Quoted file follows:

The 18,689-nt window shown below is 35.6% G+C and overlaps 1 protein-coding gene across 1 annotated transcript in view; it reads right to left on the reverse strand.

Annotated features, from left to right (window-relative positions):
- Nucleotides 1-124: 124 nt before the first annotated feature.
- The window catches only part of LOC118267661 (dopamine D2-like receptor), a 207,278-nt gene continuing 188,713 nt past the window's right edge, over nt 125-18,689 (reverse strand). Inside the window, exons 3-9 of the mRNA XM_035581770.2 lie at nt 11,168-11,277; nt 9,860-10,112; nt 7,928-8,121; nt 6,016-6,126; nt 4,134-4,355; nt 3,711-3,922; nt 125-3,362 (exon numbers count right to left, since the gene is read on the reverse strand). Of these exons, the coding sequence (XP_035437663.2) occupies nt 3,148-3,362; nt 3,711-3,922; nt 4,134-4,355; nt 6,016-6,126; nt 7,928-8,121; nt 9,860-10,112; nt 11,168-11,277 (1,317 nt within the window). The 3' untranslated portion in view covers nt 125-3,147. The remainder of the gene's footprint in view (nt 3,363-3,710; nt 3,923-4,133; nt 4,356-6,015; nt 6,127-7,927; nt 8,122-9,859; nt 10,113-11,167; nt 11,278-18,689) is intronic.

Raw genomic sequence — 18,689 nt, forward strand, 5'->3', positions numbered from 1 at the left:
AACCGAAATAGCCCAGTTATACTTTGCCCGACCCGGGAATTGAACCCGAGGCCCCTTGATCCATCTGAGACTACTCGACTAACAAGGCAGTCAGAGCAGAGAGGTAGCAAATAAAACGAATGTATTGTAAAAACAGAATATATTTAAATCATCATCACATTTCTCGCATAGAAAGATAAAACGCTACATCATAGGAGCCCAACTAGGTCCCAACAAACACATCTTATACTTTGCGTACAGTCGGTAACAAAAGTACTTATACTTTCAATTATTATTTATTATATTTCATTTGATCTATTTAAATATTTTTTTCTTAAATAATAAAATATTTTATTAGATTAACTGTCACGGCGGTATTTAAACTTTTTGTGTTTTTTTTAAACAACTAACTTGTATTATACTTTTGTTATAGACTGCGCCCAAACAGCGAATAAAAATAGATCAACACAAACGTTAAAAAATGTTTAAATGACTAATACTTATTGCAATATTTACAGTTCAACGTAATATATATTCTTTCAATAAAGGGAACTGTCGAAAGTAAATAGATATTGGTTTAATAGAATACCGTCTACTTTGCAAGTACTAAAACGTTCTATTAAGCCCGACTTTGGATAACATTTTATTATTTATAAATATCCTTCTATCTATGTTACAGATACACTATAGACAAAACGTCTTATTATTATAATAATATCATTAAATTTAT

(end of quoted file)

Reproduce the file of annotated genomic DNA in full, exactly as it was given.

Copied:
The 18,689-nt window shown below is 35.6% G+C and overlaps 1 protein-coding gene across 1 annotated transcript in view; it reads right to left on the reverse strand.

Annotated features, from left to right (window-relative positions):
- Nucleotides 1-124: 124 nt before the first annotated feature.
- The window catches only part of LOC118267661 (dopamine D2-like receptor), a 207,278-nt gene continuing 188,713 nt past the window's right edge, over nt 125-18,689 (reverse strand). Inside the window, exons 3-9 of the mRNA XM_035581770.2 lie at nt 11,168-11,277; nt 9,860-10,112; nt 7,928-8,121; nt 6,016-6,126; nt 4,134-4,355; nt 3,711-3,922; nt 125-3,362 (exon numbers count right to left, since the gene is read on the reverse strand). Of these exons, the coding sequence (XP_035437663.2) occupies nt 3,148-3,362; nt 3,711-3,922; nt 4,134-4,355; nt 6,016-6,126; nt 7,928-8,121; nt 9,860-10,112; nt 11,168-11,277 (1,317 nt within the window). The 3' untranslated portion in view covers nt 125-3,147. The remainder of the gene's footprint in view (nt 3,363-3,710; nt 3,923-4,133; nt 4,356-6,015; nt 6,127-7,927; nt 8,122-9,859; nt 10,113-11,167; nt 11,278-18,689) is intronic.

Raw genomic sequence — 18,689 nt, forward strand, 5'->3', positions numbered from 1 at the left:
AACCGAAATAGCCCAGTTATACTTTGCCCGACCCGGGAATTGAACCCGAGGCCCCTTGATCCATCTGAGACTACTCGACTAACAAGGCAGTCAGAGCAGAGAGGTAGCAAATAAAACGAATGTATTGTAAAAACAGAATATATTTAAATCATCATCACATTTCTCGCATAGAAAGATAAAACGCTACATCATAGGAGCCCAACTAGGTCCCAACAAACACATCTTATACTTTGCGTACAGTCGGTAACAAAAGTACTTATACTTTCAATTATTATTTATTATATTTCATTTGATCTATTTAAATATTTTTTTCTTAAATAATAAAATATTTTATTAGATTAACTGTCACGGCGGTATTTAAACTTTTTGTGTTTTTTTTAAACAACTAACTTGTATTATACTTTTGTTATAGACTGCGCCCAAACAGCGAATAAAAATAGATCAACACAAACGTTAAAAAATGTTTAAATGACTAATACTTATTGCAATATTTACAGTTCAACGTAATATATATTCTTTCAATAAAGGGAACTGTCGAAAGTAAATAGATATTGGTTTAATAGAATACCGTCTACTTTGCAAGTACTAAAACGTTCTATTAAGCCCGACTTTGGATAACATTTTATTATTTATAAATATCCTTCTATCTATGTTACAGATACACTATAGACAAAACGTCTTATTATTATAATAATATCATTAAATTTAT